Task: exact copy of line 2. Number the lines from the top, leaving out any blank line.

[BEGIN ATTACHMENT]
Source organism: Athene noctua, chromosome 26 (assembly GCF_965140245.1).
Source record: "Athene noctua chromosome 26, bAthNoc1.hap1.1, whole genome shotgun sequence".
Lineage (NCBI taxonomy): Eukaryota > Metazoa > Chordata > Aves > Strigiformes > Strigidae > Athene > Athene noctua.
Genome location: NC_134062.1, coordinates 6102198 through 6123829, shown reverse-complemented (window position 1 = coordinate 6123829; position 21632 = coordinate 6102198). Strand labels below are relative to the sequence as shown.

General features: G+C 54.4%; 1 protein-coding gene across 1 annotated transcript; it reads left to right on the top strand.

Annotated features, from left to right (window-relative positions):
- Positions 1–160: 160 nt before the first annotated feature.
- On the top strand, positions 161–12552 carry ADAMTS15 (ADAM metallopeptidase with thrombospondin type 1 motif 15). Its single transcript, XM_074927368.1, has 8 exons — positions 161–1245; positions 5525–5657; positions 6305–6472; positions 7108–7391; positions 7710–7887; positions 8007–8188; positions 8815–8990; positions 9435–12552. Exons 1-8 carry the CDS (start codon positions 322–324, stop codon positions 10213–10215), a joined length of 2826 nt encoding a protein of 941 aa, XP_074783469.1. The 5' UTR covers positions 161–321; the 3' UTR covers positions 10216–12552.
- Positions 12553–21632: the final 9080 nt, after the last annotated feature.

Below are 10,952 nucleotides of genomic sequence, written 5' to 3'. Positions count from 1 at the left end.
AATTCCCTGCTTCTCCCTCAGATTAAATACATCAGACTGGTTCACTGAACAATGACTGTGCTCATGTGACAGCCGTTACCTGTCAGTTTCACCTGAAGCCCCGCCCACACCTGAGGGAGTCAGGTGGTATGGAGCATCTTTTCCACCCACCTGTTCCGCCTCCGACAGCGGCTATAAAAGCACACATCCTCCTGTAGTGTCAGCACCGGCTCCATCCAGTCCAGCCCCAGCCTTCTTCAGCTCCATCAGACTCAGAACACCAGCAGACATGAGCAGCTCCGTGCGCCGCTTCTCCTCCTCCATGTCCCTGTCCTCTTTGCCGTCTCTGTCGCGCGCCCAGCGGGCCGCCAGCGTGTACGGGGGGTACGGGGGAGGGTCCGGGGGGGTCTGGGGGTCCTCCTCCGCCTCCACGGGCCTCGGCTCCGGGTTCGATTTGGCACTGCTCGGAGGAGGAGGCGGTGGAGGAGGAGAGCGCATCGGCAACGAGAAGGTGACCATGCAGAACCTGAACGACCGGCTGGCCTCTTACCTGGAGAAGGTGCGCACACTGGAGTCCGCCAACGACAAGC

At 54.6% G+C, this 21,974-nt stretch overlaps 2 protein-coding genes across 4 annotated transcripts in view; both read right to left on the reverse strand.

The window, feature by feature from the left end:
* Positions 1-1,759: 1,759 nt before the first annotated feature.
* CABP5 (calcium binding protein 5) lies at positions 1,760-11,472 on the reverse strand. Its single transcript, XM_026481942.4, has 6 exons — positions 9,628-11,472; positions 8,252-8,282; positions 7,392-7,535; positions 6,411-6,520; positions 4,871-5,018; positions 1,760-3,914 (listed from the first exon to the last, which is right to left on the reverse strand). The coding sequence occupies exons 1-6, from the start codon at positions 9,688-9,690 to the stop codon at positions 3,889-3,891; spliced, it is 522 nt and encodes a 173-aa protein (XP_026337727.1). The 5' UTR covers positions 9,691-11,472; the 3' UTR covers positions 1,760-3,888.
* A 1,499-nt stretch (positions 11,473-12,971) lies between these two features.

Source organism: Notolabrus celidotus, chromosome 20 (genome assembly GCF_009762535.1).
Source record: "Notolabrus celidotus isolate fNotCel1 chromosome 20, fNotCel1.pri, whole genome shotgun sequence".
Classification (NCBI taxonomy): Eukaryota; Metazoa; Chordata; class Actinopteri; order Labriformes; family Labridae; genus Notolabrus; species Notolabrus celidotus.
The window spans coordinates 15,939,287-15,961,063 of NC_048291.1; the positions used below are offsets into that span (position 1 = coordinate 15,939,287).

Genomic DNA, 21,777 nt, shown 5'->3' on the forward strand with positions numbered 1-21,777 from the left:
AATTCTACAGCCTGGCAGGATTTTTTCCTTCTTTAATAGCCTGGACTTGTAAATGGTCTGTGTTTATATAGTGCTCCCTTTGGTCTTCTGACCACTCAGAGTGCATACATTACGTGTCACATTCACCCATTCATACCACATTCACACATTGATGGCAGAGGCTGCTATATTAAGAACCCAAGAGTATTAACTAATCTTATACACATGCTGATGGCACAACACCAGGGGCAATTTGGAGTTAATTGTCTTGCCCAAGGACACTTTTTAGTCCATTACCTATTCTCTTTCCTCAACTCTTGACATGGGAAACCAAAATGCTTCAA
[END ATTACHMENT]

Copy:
Source record: "Athene noctua chromosome 26, bAthNoc1.hap1.1, whole genome shotgun sequence".